The sheer scale and rapid growth rate of Southeast Asian economies attracts the attention of investors and innovators. The region is home to the world’s third largest population and its fifth largest economy. Growth of its regional economy exceeds the world average by nearly two percentage points. The adoption pace of the digital economy exceeds the world’s GDP growth rate by an order of magnitude.
Southeast Asia is the world’s fastest growing Internet market. The population with Internet connectivity in Southeast Asia reached 360 million in 2019, while its digital economy passed the $100 billion mark. Despite a 40% leap from the prior year, its digital economy accounts for only 3.7% of the region’s GDP, still far below that of leading digital economies.
Southeast Asia achieved great progress in digital infrastructure, with Internet connectivity and smartphone possession exceeding 60% in most of the region. Nonetheless, e-commerce in the region remains in the digitally developing stage, with the e-retail share of total retail reaching 6% in 2019.
Currently, home-grown companies in the digital economy struggle to secure their position by focusing on more nuanced segments of domestic market and pushing for localized strategies. They may also adopt a consumer-to-consumer (C2C) model that exploits their strong local networks and knowledge. Increasingly some invest in technology to strengthen their core competencies and support sustainable growth.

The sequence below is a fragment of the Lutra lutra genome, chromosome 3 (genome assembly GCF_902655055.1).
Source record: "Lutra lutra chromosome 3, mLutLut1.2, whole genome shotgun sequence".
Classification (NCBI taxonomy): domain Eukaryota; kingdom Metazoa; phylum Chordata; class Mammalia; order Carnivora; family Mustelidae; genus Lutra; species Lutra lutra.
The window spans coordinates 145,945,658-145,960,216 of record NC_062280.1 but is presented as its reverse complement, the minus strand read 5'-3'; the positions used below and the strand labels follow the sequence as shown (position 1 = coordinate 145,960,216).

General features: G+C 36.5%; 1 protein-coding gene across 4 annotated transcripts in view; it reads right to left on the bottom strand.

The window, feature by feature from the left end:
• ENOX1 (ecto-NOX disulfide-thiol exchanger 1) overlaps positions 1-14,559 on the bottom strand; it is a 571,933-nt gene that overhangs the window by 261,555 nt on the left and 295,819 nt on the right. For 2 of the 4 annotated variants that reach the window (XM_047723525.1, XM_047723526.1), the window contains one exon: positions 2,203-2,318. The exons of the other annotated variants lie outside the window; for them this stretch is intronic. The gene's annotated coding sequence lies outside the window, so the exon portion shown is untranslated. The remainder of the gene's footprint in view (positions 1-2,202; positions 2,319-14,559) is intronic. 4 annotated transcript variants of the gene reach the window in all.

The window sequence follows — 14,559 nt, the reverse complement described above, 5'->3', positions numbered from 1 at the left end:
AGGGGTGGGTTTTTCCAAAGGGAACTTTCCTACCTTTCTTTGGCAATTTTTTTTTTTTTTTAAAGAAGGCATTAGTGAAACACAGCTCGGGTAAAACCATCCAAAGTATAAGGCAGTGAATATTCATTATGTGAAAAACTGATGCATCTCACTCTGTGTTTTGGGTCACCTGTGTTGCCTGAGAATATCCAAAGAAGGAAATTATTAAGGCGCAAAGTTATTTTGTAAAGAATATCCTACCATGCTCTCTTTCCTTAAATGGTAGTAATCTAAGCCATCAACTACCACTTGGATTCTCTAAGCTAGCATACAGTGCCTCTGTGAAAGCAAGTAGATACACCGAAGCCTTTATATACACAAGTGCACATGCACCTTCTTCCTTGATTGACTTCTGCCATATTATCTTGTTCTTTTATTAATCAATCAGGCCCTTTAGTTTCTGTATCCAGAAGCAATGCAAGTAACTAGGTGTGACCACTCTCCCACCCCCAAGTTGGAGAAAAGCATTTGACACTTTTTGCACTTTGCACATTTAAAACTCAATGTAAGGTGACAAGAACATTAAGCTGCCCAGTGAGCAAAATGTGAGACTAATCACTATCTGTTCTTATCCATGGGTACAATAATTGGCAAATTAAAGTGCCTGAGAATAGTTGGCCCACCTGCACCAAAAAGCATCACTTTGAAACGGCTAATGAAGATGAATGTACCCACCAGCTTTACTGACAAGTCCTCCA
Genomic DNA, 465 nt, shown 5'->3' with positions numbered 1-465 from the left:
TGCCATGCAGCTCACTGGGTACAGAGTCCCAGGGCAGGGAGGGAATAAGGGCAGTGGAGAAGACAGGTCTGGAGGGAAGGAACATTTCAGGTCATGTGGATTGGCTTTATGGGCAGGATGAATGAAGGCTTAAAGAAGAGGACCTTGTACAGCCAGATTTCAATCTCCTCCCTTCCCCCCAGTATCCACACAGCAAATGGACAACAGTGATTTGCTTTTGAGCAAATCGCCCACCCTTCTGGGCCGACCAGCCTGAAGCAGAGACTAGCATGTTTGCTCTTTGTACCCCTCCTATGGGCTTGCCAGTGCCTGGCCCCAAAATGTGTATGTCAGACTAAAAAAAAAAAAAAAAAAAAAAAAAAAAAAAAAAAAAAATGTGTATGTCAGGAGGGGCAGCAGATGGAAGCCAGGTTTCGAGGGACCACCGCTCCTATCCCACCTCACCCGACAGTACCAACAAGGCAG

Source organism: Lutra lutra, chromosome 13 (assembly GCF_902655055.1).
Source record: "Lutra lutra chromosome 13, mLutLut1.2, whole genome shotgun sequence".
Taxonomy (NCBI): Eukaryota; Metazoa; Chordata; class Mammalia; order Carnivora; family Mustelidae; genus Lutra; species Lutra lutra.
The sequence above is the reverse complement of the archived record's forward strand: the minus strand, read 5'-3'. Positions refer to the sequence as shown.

The entry and growth strategies adopted by the US digital titans may explain why they languish in Southeast Asia. These giants tend to enter directly, and thus must deal with the intricacies of local regulations and behaviour. They focus on scaling up at home, and then push standard or similar products or services overseas. These may represent inadequate responses to local needs and preferences. Their relatively tardy arrival may also make it difficult to catch up with established ecosystem leaders.
Local players need to consolidate their domestic markets and upgrade their technologies and talent pools. US digital companies should put more efforts on localization and build their owner local network. Chinese digital giants need to take more proactive tactics to alleviate legitimacy concerns ahead of the rising geopolitical headwinds.
Southeast Asia’s digital market is in its infancy. The sector is undergoing rapid consolidation and offers many opportunities. In such a turbulent environment, it is far from obvious which companies will sustain leadership over the long run.
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